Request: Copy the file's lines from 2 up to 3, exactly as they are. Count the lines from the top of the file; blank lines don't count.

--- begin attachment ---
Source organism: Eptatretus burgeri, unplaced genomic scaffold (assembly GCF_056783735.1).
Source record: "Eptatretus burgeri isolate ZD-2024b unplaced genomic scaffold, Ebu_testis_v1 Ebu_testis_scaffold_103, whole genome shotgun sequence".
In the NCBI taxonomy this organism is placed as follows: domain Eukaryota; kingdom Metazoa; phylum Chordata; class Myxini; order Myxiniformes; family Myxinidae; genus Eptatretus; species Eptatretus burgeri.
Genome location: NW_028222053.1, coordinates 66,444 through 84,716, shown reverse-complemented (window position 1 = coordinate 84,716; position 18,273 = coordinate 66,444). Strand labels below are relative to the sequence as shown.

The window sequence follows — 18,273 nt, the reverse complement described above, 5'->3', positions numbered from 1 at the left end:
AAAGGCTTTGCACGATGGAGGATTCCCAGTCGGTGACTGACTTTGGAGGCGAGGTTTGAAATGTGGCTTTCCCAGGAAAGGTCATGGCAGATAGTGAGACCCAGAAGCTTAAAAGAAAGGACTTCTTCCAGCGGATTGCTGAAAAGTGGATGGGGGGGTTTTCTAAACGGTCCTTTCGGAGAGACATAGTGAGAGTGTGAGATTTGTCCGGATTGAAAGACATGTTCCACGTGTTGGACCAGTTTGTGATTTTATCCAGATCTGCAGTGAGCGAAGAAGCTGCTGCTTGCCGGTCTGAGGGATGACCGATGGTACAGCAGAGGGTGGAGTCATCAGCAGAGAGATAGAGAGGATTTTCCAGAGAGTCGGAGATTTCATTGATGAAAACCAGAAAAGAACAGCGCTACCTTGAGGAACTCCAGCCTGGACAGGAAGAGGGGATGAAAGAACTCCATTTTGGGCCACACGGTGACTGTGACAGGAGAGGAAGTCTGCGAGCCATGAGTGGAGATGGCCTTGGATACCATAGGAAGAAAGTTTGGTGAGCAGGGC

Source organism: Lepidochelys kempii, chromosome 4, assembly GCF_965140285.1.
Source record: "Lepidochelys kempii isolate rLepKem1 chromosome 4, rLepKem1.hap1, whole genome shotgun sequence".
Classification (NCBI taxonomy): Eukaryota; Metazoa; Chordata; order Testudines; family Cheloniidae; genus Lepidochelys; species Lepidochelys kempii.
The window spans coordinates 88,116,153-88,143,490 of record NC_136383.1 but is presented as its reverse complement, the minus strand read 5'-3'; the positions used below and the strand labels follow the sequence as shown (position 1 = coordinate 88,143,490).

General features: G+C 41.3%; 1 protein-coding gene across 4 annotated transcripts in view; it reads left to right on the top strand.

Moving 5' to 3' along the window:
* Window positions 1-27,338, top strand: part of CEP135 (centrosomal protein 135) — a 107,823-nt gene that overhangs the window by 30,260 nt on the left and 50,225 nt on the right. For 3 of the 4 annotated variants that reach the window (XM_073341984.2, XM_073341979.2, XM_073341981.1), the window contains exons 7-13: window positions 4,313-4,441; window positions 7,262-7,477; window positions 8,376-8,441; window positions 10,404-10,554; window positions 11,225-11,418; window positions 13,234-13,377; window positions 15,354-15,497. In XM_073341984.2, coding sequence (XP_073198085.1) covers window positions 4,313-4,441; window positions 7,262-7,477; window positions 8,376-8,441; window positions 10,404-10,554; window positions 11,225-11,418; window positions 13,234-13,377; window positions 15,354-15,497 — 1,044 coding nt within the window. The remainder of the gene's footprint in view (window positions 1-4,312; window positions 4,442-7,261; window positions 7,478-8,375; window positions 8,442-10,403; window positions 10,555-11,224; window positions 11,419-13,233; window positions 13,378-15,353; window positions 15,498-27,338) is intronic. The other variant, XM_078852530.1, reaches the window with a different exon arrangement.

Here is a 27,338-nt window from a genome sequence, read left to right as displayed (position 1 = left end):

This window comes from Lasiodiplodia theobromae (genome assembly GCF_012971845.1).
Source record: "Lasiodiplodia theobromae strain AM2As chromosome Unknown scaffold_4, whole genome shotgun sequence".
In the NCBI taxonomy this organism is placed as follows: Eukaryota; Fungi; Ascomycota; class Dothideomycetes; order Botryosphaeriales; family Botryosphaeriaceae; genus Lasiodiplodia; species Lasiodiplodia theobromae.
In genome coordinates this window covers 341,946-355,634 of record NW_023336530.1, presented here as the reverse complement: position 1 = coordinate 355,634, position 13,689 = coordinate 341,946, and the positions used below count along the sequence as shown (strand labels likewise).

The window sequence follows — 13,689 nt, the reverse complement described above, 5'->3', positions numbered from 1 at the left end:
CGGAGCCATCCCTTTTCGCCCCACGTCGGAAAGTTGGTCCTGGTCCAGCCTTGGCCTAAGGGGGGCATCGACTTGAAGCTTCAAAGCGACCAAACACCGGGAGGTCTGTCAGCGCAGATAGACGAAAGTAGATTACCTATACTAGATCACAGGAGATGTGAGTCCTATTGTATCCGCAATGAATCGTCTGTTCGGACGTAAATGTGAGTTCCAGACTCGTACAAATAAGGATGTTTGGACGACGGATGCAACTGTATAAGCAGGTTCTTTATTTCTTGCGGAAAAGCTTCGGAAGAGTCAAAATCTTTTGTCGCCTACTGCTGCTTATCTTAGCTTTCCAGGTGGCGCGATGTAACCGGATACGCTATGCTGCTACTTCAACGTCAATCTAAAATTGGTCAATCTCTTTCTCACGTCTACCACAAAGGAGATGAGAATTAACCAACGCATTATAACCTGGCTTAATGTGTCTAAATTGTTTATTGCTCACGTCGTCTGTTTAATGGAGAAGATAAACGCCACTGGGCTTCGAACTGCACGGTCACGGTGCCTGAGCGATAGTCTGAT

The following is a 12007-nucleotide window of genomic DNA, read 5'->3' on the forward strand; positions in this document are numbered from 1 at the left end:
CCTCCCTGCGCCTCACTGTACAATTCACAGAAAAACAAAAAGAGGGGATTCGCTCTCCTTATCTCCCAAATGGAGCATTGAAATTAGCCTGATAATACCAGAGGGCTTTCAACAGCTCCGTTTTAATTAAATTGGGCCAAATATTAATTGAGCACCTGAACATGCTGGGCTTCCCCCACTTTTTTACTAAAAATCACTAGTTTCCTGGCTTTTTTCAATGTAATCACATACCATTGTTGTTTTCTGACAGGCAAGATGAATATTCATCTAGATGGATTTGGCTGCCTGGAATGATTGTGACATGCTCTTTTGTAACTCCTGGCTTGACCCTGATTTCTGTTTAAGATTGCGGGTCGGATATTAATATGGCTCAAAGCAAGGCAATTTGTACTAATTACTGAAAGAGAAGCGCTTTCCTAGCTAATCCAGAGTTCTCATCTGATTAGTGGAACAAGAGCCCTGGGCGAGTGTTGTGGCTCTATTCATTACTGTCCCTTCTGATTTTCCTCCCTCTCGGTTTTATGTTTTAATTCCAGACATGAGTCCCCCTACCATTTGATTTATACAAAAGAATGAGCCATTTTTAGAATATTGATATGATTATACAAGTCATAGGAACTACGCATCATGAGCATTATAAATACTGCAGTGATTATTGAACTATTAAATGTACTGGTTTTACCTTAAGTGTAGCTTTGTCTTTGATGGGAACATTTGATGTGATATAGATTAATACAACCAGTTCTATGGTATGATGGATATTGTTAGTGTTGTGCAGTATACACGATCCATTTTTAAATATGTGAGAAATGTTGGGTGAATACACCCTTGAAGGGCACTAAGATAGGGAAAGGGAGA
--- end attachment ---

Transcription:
Source record: "Eptatretus burgeri isolate ZD-2024b unplaced genomic scaffold, Ebu_testis_v1 Ebu_testis_scaffold_103, whole genome shotgun sequence".
In the NCBI taxonomy this organism is placed as follows: domain Eukaryota; kingdom Metazoa; phylum Chordata; class Myxini; order Myxiniformes; family Myxinidae; genus Eptatretus; species Eptatretus burgeri.